The following interview has been lightly edited for length and clarity: 

Marijuana Moment: Is the move to attach SAFE Banking to NDAA what’s finally going to get this through the Senate and onto the president’s desk? You’ve now passed the reform measure through the House five times. Is the fifth time the charm?

Ed Perlmutter: I think the fifth time is the charm. I mean, obviously, we still have to do some work to make sure that it remains part of the NDAA as the House and the Senate go to conference. So we still have work to do with the Senate to make sure that it remains part of it. But I think that it will. I mean, the fact that it deals with cartels and national security, on top of the need for the public safety piece of this thing, I think that we’ll be able to convince the conference committee and the conferees generally to keep it in. But we still have work to do.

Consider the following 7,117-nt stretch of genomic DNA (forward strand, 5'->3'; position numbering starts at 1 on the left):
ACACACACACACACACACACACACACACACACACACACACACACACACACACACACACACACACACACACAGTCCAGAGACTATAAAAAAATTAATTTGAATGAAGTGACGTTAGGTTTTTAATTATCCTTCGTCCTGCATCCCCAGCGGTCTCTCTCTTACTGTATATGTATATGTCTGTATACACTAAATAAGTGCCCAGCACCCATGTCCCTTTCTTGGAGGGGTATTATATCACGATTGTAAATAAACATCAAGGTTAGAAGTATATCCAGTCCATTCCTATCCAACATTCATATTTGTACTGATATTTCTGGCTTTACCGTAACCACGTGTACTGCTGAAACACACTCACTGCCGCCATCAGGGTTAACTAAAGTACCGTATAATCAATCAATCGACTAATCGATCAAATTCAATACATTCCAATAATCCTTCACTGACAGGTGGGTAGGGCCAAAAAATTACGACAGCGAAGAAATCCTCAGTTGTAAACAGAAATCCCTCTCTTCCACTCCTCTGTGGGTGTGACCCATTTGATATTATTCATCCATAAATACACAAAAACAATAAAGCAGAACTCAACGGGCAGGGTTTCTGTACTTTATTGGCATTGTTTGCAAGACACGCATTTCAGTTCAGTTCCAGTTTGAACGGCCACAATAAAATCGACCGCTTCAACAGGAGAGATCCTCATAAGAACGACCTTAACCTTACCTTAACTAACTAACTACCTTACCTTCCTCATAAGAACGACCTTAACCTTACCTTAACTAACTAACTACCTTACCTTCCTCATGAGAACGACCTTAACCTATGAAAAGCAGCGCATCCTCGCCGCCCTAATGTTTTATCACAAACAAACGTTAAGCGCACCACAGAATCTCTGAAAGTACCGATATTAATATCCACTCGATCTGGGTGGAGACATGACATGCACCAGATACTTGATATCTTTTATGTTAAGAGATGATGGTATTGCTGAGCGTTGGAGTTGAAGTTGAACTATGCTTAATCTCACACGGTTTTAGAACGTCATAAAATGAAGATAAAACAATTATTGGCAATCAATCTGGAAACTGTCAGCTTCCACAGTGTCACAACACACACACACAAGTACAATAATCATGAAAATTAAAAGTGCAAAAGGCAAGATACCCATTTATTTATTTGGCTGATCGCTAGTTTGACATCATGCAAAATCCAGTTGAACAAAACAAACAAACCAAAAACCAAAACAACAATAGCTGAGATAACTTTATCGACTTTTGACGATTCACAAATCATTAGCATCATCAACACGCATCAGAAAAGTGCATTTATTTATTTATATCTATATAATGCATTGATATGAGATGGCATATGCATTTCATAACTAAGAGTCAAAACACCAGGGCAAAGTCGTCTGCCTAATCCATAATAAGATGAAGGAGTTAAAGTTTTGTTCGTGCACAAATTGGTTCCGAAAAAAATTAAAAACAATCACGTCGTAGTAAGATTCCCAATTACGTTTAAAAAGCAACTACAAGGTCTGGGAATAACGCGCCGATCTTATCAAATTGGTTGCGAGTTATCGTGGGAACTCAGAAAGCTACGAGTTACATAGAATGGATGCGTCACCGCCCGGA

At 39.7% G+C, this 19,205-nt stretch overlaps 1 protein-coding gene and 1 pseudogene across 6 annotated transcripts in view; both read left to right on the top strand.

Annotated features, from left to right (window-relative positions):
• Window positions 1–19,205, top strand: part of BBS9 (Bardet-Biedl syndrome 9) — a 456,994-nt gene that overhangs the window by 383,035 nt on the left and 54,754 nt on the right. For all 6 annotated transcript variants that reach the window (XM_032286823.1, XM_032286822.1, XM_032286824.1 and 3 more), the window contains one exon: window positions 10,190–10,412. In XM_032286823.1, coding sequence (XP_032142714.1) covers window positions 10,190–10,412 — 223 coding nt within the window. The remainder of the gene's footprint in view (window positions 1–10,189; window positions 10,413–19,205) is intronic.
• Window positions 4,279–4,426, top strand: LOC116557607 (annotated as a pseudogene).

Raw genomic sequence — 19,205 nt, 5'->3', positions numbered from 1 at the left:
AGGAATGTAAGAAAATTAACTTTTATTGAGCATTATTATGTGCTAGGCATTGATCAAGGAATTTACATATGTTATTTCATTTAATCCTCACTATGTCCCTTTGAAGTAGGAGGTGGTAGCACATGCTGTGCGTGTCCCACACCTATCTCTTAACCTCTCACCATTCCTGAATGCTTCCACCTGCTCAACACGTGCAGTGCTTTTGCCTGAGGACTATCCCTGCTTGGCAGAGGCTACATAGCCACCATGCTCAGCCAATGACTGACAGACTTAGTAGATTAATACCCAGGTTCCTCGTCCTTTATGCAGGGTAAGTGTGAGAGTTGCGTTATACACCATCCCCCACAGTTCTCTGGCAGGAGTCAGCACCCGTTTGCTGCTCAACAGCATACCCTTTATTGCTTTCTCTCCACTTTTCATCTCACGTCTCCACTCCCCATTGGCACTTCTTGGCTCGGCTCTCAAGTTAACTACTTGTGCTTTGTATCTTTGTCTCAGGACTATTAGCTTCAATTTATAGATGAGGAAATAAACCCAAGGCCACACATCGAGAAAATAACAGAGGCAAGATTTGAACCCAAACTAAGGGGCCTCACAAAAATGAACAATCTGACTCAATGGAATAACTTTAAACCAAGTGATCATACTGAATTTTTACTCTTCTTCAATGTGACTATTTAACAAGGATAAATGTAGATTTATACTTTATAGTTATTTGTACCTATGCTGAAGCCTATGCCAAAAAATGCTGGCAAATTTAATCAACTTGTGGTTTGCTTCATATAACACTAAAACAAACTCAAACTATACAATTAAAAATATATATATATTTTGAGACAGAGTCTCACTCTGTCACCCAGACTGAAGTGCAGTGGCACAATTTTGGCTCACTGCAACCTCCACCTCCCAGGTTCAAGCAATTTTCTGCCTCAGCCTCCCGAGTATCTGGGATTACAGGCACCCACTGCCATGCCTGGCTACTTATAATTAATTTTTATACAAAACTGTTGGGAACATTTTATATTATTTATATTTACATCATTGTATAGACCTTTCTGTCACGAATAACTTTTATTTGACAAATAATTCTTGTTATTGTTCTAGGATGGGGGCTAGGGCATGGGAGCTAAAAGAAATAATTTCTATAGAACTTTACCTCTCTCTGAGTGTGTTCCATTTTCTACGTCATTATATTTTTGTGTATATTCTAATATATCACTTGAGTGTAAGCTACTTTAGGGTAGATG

MM: Were you surprised at all that no member demanded a roll call vote on the floor yesterday after the measure was approved by a voice vote? 

EP: Yes. Yes, I was.

MM: Some key senators have said they aren’t very excited about moving banking reform in advance of comprehensive, equity-focused legalization. Have you been in touch with Senate Majority Leader Chuck Schumer (D-NY) and colleagues about their latest thoughts on moving SAFE Banking now through NDAA while their broader effort to end prohibition is still pending?